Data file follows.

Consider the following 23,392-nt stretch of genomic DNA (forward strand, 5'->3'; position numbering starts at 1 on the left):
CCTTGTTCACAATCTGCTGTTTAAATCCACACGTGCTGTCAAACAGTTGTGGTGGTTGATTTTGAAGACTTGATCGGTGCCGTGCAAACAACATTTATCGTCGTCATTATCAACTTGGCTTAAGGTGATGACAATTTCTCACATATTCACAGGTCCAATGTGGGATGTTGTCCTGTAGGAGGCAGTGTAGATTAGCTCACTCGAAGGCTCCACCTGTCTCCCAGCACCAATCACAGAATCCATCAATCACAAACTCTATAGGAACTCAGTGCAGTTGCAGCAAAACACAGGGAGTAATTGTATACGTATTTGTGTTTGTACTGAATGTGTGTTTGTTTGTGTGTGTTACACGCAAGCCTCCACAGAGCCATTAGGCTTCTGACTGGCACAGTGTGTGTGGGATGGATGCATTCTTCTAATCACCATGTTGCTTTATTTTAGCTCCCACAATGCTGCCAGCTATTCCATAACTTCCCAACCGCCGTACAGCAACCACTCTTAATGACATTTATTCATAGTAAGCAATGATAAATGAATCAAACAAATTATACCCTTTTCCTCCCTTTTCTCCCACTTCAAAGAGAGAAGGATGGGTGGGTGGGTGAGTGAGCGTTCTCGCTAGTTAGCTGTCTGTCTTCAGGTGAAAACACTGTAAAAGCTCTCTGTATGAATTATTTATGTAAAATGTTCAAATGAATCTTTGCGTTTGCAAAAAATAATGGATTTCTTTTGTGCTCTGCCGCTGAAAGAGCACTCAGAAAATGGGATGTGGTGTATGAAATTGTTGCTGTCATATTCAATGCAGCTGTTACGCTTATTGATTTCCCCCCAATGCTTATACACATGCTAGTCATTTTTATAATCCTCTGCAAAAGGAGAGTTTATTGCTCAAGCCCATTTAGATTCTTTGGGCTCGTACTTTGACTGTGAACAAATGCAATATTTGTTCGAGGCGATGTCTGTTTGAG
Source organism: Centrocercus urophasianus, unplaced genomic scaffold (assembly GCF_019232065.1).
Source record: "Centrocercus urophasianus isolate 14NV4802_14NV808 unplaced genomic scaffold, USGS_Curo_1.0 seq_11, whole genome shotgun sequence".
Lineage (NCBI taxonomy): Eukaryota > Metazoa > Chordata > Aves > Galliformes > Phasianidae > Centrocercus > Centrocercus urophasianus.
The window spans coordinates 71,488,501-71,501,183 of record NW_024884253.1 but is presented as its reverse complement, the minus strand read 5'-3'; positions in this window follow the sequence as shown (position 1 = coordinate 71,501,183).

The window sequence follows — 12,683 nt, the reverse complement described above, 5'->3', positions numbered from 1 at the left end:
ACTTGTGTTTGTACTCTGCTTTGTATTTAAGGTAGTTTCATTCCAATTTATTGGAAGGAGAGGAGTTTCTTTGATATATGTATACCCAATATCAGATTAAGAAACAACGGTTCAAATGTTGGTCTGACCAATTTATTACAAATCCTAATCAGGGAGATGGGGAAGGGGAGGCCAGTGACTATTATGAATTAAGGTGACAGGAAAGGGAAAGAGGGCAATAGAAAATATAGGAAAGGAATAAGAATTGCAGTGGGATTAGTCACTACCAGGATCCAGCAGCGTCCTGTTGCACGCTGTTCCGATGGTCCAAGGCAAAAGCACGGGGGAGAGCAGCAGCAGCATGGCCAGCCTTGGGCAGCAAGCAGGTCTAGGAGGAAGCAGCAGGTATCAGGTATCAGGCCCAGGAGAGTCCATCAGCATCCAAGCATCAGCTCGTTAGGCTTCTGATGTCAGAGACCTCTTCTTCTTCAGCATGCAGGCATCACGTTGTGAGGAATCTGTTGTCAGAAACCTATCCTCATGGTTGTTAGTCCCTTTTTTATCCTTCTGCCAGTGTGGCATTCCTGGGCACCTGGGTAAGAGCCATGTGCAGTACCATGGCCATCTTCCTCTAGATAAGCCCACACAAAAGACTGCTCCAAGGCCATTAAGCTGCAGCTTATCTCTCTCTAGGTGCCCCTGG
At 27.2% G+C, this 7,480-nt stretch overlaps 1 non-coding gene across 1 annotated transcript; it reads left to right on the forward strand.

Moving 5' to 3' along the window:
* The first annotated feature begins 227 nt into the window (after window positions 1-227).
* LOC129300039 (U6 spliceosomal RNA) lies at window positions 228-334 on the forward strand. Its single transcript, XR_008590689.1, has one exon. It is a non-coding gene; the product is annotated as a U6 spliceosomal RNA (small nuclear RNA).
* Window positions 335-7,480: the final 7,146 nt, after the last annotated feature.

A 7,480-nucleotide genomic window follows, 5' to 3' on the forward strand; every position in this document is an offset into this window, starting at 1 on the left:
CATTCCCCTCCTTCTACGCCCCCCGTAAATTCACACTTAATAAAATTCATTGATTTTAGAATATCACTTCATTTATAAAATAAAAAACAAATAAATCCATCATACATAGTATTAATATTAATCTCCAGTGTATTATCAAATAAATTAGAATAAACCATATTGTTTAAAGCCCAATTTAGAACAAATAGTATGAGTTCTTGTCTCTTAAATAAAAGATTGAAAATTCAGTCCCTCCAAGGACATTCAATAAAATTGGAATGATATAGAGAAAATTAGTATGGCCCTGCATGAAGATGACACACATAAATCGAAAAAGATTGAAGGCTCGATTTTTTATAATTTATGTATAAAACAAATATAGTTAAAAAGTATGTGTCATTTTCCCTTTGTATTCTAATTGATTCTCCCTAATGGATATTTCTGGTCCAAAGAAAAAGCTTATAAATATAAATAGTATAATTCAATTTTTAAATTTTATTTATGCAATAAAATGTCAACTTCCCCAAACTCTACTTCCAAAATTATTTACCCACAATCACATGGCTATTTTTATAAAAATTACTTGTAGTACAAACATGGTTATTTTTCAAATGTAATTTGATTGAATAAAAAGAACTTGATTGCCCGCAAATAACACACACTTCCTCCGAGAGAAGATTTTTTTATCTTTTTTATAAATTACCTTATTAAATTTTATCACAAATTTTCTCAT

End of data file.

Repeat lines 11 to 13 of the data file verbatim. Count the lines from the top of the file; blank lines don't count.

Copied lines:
* The first annotated feature begins 227 nt into the window (after window positions 1-227).
* LOC129300039 (U6 spliceosomal RNA) lies at window positions 228-334 on the forward strand. Its single transcript, XR_008590689.1, has one exon. It is a non-coding gene; the product is annotated as a U6 spliceosomal RNA (small nuclear RNA).
* Window positions 335-7,480: the final 7,146 nt, after the last annotated feature.